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Ashley Bloomfield finishes as director general of health at the end of July. (Photo by Hagen Hopkins/Getty Images)
Ashley Bloomfield finishes as director general of health at the end of July. (Photo by Hagen Hopkins/Getty Images)

OPINIONPoliticsAugust 25, 2020

The ‘yellow flag’ case that shows why Covid-19 remains such a worry in Auckland

Ashley Bloomfield finishes as director general of health at the end of July. (Photo by Hagen Hopkins/Getty Images)
Ashley Bloomfield finishes as director general of health at the end of July. (Photo by Hagen Hopkins/Getty Images)

A man in his 30s turned up at hospital on Friday with symptoms. He’s now in ICU. Nobody knows how he contracted the virus.

Amid the daily rush of numbers as Auckland’s tally of active Covid-19 tops 110, one new infection has given Ashley Bloomfield particular pause for concern. It’s another indication that the growing cluster in New Zealand’s largest city still hasn’t been fully contained.

On Friday evening a man in his 30s showed up at the North Shore Hospital emergency department. He hadn’t been tested earlier for Covid-19 but had serious symptoms on arrival. The man is now in critical condition in the intensive care unit.

“The concern is, if the first time you find out about a case is when someone presents to hospital, that’s a little yellow flag. That means the person has been infected for a few days,” the director general of health told reporters today at the Beehive.

The man’s family and work contacts have been identified by contact tracers and all that have so far been tested have returned negative tests. The genome of the man’s infection has been sequenced and linked back to the large Auckland cluster – now the largest New Zealand has seen – related to Americold cool storage company.

However, the genomic comparison apart, no link has yet been made between the man, his contacts and anyone in the wider cluster. It still isn’t clear how he got infected. The man’s health condition has not hindered contact tracers during the sometimes lengthy interviews they conduct as they try to reconstruct a person’s movements over weeks, according to Bloomfield.

Unlike some countries where high infection rates and less accessible health care systems mean very sick people show up at hospital, this case is rare in New Zealand. With the widespread availability of free Covid-19 tests here, most community cases have been detected during symptomatic testing or when testing close contacts of positive cases.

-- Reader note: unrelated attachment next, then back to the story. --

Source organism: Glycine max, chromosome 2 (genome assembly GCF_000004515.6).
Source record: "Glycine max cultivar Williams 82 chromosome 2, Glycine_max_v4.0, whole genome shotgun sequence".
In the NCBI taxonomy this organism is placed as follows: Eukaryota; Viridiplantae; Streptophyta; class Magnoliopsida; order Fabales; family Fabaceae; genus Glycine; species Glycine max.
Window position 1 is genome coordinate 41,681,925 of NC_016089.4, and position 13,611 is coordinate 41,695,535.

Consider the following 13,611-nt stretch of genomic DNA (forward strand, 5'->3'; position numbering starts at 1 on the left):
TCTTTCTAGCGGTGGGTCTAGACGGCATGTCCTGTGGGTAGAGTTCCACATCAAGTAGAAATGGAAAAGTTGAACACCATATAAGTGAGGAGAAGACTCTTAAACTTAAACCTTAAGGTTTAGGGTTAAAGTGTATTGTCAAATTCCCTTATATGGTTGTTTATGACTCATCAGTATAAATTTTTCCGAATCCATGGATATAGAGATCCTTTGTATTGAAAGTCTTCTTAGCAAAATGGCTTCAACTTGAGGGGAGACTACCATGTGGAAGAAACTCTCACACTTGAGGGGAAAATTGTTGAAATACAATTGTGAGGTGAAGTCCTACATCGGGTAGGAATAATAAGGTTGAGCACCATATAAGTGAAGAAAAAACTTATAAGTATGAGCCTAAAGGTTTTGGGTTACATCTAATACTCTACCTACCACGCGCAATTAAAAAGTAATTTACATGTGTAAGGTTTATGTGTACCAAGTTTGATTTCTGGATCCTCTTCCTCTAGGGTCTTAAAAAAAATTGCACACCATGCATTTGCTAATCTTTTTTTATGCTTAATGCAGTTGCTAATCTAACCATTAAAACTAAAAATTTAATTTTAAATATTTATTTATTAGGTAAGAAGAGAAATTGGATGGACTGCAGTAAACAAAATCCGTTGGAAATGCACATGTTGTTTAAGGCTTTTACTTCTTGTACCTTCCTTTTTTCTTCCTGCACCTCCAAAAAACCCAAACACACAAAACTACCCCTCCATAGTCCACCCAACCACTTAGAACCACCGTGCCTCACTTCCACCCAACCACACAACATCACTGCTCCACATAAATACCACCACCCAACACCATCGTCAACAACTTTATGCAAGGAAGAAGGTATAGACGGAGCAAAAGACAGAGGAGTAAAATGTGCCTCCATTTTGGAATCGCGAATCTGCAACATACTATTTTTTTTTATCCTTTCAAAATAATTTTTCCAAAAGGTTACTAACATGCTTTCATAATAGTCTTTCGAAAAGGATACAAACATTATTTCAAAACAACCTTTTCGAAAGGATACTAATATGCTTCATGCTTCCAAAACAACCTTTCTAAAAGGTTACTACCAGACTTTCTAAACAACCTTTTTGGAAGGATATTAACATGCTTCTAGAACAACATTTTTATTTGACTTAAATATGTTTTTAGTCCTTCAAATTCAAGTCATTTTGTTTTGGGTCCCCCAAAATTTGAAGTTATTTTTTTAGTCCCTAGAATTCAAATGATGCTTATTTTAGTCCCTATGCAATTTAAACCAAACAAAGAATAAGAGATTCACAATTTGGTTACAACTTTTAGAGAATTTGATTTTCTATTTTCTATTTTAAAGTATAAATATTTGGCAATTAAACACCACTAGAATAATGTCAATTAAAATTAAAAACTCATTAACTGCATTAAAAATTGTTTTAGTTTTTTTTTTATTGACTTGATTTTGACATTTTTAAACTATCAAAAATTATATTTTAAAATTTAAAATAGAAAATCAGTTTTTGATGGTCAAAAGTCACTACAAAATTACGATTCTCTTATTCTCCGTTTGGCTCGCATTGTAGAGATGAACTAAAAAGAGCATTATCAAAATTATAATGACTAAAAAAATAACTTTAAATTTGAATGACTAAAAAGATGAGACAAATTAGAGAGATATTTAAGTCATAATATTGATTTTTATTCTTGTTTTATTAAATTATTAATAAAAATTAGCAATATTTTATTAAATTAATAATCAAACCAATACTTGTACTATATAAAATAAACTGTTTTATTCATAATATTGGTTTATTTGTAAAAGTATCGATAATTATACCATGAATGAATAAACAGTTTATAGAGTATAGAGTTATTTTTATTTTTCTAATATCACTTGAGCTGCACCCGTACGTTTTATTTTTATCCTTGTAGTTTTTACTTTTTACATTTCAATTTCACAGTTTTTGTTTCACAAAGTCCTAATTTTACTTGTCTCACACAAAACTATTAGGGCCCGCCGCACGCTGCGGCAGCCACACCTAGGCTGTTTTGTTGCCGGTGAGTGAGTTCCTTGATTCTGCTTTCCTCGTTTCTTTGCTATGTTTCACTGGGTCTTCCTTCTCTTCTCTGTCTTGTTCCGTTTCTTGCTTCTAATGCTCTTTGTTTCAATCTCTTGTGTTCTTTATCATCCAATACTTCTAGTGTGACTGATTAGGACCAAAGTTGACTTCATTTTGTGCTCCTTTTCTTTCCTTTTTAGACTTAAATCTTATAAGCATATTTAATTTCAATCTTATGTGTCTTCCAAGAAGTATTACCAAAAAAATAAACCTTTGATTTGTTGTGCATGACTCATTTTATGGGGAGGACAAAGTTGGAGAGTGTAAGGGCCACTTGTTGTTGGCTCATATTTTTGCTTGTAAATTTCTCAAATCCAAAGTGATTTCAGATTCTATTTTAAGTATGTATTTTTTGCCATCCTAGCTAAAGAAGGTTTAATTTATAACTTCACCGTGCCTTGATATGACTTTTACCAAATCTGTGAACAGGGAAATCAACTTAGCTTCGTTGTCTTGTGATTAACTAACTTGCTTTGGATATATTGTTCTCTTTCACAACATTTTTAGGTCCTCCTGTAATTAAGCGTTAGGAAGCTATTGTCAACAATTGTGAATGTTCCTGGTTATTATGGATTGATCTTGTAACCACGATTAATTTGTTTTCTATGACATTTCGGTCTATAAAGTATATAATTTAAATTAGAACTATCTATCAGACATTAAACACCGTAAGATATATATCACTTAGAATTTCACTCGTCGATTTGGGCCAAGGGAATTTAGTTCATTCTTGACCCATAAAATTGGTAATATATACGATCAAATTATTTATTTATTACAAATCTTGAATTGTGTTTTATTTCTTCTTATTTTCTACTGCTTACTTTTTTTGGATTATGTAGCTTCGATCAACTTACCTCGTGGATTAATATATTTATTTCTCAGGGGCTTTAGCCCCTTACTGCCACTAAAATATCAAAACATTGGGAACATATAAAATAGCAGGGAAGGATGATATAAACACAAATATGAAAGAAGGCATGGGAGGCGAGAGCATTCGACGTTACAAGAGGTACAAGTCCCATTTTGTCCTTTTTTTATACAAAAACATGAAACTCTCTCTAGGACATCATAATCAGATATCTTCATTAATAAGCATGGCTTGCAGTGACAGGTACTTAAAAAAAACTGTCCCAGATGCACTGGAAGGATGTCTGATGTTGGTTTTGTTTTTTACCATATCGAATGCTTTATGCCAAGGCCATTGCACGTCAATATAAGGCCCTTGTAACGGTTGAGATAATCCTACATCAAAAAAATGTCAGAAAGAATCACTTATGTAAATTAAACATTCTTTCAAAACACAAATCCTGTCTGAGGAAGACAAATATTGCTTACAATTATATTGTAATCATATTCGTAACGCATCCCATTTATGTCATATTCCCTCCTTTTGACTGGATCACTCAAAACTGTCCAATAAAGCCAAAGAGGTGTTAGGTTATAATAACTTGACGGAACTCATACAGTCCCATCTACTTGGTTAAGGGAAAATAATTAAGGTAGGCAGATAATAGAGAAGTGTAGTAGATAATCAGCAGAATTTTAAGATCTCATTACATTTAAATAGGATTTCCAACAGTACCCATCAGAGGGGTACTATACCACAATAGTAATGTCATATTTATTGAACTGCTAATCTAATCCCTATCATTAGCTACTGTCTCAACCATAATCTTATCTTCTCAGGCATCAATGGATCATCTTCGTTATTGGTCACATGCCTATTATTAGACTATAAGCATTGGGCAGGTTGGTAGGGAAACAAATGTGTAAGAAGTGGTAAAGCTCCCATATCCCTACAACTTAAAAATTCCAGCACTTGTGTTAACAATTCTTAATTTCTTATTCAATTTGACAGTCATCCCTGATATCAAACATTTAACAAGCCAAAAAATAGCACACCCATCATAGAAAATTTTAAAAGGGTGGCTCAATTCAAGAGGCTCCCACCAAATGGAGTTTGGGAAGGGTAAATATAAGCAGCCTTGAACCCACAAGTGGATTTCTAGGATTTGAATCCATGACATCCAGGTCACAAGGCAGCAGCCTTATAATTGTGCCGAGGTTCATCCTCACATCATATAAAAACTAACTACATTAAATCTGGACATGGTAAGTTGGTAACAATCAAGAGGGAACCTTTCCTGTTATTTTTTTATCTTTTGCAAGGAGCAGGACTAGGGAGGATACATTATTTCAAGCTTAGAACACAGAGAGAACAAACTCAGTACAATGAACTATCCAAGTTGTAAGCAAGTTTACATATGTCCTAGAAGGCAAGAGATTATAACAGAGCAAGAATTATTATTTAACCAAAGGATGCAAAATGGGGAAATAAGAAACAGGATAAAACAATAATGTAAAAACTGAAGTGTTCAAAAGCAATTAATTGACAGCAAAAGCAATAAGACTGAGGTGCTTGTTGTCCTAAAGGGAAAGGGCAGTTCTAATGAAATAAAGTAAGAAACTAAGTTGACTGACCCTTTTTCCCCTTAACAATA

Apart from the man in his 30s, there are currently seven more people in the country in hospital, with two more in ICU. There are 129 cases in total, of which 19 were detected at managed-isolation facilities at the border.

Of the 110 active community cases in the country, one is a maintenance worker at a managed-isolation facility who is believed to have been infected after picking up the virus from a surface in an elevator shared with returnees. Most of the remaining 109 have been linked to the wider community cluster. Those infections have largely been within families or workplaces, although some cases are thought to have picked up the virus during shopping or from riding a bus after a stranger with Covid-19 disembarked.

Bloomfield was unable to provide the exact number of cases that haven’t been “epidemiologically linked” back to the cluster, but even a small handful of such cases “gives us pause for thought,” he said. These unlinked cases were an important part of Bloomfield’s reasoning yesterday when he told cabinet that it should extend Auckland’s lockdown, he said. The cases are also the reason why the government wants to keep testing rates high. The health minister announced that he’d like to see 70,000 tests over the next week.

Chris Hipkins said the perimeter of Auckland’s main cluster hasn’t yet been fully identified. However, each new case linked to it through genomic testing or epidemiological work has helped officials identify what they are facing.

“It’s like trying to assemble a jigsaw puzzle and each new piece of the puzzle provides you with more information,” said Hipkins. “There are still some gaps in the jigsaw at the moment, which is very clear because we haven’t quite identified with any certainty the origins of this cluster yet.”

Health investigators are still trying to pinpoint how the virus arrived back in the community, but so far none of their hunches have panned out. Early concerns that Covid-19 might have hitchhiked back into New Zealand on refrigerated freight now has been dismissed following environmental testing at a south Auckland warehouse. Widespread testing at the country’s border facilities and ports has also not revealed any source of infection linking the Auckland cluster with the wider world.

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